Calgary wireless location firm Cell-Loc faces trouble


Cell-Loc Location Technologies Inc. (TSX: XCT) of Calgary is laying off six employees and issued some dire warnings in a corporate update Friday.


If debt holders do not forbear on the terms of loans that were due Dec. 31 and the company is not able to raise additional money,  “it is unlikely that the Corporation will be able to continue as a going concern,” Cell-Loc stated in a news release.


In June, 2008 Cell-Loc announced it raised $987,000 through a “private placement” to company insiders, which it had to pay back by Dec. 31, 2009.


It last reported financial results Nov. 26, when it announced a loss of $405,000 for the nine months ending Sept 30. In 2008, the company had $3.9 million in sales but reported a net loss of $6.8 million.


Founded in 1995 by Hatim Zaghloul and Michel Fattouche as a vendor selling technologies that enable wireless carriers to implement emergency 911 locating systems, Cell-Loc now specializes in wireless fleet tracking and other location-based services. Its CEO for the past eight years has been Sheldon Reid. Fattouche is currently an electrical engineering professor at the University of Calgary.


Its product is Cellocate Beacon. The technology it currently uses, is dubbed hyperbolic multilateration, meaning that it measures the difference between the time it takes signals to travel from a device to different beacons. If two different beacons are used, it can draw a hyperbola on which the device must lie. If a third beacon is used, it can then draw another hyperbola and locate the device using the intersection of the hyperbolas.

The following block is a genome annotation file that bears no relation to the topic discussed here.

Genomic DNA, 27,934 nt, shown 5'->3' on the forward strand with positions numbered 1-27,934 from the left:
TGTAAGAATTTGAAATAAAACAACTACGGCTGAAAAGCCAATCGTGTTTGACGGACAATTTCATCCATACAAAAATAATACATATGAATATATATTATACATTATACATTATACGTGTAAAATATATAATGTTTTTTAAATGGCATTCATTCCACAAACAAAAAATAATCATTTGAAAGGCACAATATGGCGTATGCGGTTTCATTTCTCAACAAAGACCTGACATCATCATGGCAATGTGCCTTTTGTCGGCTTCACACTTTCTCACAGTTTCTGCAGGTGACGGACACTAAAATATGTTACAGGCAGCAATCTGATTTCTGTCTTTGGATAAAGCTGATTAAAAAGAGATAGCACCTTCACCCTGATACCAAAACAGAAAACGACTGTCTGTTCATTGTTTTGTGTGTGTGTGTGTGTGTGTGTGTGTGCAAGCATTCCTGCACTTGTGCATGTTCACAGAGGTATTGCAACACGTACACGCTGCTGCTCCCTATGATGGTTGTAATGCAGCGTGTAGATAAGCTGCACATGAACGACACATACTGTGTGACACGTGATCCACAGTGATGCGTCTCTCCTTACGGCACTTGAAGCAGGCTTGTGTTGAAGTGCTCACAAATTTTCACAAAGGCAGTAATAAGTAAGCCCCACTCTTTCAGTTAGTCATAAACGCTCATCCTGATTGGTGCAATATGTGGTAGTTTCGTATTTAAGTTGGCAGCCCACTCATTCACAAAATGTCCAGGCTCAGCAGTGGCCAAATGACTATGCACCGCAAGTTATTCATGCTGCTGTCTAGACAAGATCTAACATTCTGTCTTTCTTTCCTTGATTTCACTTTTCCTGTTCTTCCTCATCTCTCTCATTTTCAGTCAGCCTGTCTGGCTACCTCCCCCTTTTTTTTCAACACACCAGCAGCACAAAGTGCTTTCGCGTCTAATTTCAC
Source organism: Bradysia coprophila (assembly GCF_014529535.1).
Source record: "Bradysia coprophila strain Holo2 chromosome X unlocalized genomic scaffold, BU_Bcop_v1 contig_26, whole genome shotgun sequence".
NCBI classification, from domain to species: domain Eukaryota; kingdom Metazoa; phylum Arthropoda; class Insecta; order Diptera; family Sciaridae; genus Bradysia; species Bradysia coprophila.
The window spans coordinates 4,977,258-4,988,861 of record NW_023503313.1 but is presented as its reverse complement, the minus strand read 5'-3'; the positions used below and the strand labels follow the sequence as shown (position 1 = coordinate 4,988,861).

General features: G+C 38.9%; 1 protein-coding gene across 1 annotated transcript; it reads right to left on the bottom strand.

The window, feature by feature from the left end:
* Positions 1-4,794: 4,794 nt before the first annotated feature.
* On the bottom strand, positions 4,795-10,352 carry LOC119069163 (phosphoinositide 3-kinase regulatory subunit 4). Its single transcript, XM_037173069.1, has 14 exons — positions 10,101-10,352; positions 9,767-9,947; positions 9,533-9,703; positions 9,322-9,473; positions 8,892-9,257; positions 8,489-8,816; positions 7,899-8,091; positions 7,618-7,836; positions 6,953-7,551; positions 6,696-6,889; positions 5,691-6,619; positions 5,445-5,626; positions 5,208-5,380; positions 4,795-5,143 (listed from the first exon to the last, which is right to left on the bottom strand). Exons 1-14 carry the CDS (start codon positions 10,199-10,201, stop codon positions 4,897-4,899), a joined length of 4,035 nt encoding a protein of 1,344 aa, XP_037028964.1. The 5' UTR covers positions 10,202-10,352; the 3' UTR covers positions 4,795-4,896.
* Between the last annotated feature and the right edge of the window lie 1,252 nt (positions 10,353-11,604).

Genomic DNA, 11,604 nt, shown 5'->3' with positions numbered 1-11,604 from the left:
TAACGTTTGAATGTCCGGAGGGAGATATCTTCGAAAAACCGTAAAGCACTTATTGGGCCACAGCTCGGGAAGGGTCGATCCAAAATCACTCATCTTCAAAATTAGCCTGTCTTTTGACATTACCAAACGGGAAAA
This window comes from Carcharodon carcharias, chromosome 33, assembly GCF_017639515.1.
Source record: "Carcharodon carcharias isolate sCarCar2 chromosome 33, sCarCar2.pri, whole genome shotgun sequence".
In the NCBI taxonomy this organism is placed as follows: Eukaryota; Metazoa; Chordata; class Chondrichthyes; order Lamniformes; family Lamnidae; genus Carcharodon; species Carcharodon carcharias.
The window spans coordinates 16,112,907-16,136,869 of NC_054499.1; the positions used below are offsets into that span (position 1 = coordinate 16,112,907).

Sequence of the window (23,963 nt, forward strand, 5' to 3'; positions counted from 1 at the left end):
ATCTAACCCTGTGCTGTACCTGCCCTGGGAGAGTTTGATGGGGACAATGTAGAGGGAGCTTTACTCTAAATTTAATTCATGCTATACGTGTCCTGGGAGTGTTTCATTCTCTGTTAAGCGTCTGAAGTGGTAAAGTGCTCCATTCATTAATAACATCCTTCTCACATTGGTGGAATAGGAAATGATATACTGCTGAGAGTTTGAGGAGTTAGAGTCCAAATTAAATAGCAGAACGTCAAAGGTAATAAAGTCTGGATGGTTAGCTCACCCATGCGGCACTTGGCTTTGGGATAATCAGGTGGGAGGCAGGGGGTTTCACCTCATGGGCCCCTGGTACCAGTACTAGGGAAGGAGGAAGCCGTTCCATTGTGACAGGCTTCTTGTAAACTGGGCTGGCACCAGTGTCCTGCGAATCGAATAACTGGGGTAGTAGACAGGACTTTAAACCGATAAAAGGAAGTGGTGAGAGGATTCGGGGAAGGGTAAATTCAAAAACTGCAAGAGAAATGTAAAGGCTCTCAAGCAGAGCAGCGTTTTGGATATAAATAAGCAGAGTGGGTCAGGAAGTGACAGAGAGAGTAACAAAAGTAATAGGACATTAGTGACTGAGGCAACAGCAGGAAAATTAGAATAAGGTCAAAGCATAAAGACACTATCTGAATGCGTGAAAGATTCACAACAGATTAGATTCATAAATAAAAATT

Two years ago, Cell-Loc announced an agreement with Samsung Electro-Mechanics Co., Ltd. of South Korea, in which Samsung would fund the development of a chip designed to reduce the cost of making beacons. But on Friday Cell-Loc stated the companies “have been unable to deliver on ay material milestones under their joint development project.”


But the layoffs in Canada mean Cell-Loc’s ability to improve its technology is “materially hampered” and it is having trouble selling more services in Brazil, where it operates X3 Telecomunicacoes e Equipamentos Ltda.



“CLTE intents to explore all reasonable alternatives to monetize some or all of its operating assets,” the company state in a press release. It also stated, without naming names, that “certain officers” of the company agreed to loan money to the firm while others agreed to defer their salaries until Cell-Loc’s finances improved. Those who loaned money “have agreed to temporarily forbear under their existing loans and salary deferrals.”


The loans were actually convertible debentures, meaning the lenders had the option to buy shares for 75 cents each. The most recent share price was four cents, and they have been trading below 15 cents for most of the past year.






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